A flying Hoverbike (Source: Hoversurf)
The future came to Las Vegas with the 2019 Consumer Electronics Show, but you know what they say —what happens in Vegas stays in Vegas. Year after year, CES shows off new technology products that the rest of us will simply never see, let alone be able to buy. That doesn’t mean that the technology isn’t interesting or that it won’t end up as part of products we do eventually come to rely on. It doesn’t mean that there were no exciting products, either. It just means that perhaps you should let your breath out.
And maybe also cast your mind back a while. For many of CES 2019’s biggest announcements look strangely familiar if you grew up watching the best and possibly worst of 1980s American television.
One CES 2019 product that has already become real and on sale, at least in some form, is the Hoversurf Hoverbike. It’s a motorcycle that flies. Reportedly the Dubai Police force has already got one —but probably just the one. Nonetheless, the company has demonstrated that it works and is a 253-pound, single-seater bike that flies at 16 feet above the ground and reaches 60mph.
If you should happen to be a criminal mastermind working in Dubai, though, do factor in that the police bike can only fly for between 10 and 25 minutes. Even though neither time is exactly long, that’s still a very wide variation and the company says it’s dependent on the weight of the pilot and also local weather conditions.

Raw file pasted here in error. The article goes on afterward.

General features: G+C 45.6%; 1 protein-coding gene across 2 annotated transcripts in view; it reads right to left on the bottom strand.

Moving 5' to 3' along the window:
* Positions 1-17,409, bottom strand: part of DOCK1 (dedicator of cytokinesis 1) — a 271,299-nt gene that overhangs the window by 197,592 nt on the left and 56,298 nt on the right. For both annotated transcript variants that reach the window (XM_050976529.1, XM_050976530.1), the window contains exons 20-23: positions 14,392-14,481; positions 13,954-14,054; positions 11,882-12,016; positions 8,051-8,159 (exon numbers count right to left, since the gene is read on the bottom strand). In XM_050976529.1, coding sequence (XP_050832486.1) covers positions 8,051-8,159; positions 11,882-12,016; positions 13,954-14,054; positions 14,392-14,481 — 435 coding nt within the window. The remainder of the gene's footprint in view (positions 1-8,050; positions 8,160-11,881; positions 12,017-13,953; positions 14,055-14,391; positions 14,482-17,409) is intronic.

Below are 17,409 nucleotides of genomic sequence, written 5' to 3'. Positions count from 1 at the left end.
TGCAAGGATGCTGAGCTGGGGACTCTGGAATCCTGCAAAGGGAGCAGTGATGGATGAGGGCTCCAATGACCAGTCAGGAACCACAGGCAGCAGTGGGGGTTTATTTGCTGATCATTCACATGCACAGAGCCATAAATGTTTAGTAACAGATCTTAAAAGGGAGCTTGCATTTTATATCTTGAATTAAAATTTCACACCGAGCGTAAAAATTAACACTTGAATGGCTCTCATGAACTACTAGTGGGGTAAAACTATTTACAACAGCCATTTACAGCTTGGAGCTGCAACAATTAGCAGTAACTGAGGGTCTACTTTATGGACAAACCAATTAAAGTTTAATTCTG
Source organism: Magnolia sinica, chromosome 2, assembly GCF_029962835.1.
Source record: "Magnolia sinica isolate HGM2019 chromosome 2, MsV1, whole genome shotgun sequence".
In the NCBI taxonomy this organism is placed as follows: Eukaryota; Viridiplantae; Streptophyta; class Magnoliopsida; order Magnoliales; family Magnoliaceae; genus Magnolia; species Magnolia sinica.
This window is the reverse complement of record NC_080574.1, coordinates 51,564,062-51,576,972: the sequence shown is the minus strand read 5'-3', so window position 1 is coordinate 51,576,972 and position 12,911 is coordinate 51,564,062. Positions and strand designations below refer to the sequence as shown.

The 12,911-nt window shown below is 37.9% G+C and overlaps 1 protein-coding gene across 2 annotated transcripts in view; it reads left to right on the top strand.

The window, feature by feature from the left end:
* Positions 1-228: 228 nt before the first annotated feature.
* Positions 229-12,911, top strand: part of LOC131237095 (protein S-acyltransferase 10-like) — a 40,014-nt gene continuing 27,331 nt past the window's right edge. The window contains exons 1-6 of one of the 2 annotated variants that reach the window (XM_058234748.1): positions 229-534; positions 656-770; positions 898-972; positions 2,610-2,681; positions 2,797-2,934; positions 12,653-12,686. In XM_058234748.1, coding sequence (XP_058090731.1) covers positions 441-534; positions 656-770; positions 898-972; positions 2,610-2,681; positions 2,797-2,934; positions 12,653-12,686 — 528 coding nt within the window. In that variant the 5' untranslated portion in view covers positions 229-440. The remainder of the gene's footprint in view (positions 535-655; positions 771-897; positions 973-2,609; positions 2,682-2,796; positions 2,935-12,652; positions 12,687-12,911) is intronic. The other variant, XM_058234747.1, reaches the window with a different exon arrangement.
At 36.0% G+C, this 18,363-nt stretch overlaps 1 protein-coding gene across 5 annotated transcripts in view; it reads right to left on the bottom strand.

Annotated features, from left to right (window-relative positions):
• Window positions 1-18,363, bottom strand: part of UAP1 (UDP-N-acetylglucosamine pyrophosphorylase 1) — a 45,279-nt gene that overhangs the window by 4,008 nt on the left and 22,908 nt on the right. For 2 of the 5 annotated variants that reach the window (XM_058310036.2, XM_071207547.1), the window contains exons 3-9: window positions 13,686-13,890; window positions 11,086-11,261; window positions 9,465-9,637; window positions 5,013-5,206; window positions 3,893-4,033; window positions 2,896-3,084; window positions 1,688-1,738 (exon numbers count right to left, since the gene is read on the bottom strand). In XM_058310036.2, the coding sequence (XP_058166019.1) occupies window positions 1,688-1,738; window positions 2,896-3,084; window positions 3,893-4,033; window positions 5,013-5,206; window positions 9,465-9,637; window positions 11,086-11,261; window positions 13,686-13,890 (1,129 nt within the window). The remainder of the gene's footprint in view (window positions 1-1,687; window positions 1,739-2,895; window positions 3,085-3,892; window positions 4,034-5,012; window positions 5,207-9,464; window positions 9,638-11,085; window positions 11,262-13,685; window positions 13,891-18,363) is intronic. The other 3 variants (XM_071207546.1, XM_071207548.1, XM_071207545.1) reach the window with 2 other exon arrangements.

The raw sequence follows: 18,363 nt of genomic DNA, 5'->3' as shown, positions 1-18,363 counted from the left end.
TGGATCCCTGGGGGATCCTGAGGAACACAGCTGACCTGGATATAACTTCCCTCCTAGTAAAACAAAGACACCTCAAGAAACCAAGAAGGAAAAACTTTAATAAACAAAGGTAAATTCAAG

Also the pilot’s bank account. Currently the Hoverbike S3 2019 costs $150,000. Order yours now while stocks last.
It’s taken nearly forty years to arrive, but we have seen this before back on ABC’s Galactica 1980.
Whereas the biggest, boldest, baddest flying vehicle in the whole of CES surely owes a debt to CBS’s Airwolf. That fictional helicopter came with nuclear missiles and Jan-Michael Vincent and neither is even an optional extra on the Bell Nexus flying taxi.
Yet you would be forgiven for seeing Airwolf in this because it’s made by the same company. Airwolf was a (slightly less bullet-proof) Bell 222 helicopter and 35 years later, the company is looking to make more personal flying machines.
“As space at the ground level becomes limited, we must solve transportation challenges in the vertical dimension,” said Mitch Snyder, president and CEO of Bell. “We believe the design, taken with our strategic approach to build this infrastructure, will lead to the successful deployment of the Bell Nexus to the world.”
Bell Nexus flying taxi (Source: Bell)
The four giant fans run parallel to the ground in order to give vertical takeoff and then rotate to provide forward thrust. This is where you wonder about the practicalities of flying cars. The cabin holds the same four or five people of a similar-sized helicopter but the wingspan, if that’s even still the right term, makes it doubtful you’ll land one in your yard.
Still, in the future we may not drive or fly anything ourselves. And if there was another theme to vehicles at CES 2019 it was another ABC show, Street Hawk, and now BMW’s super motorcycle.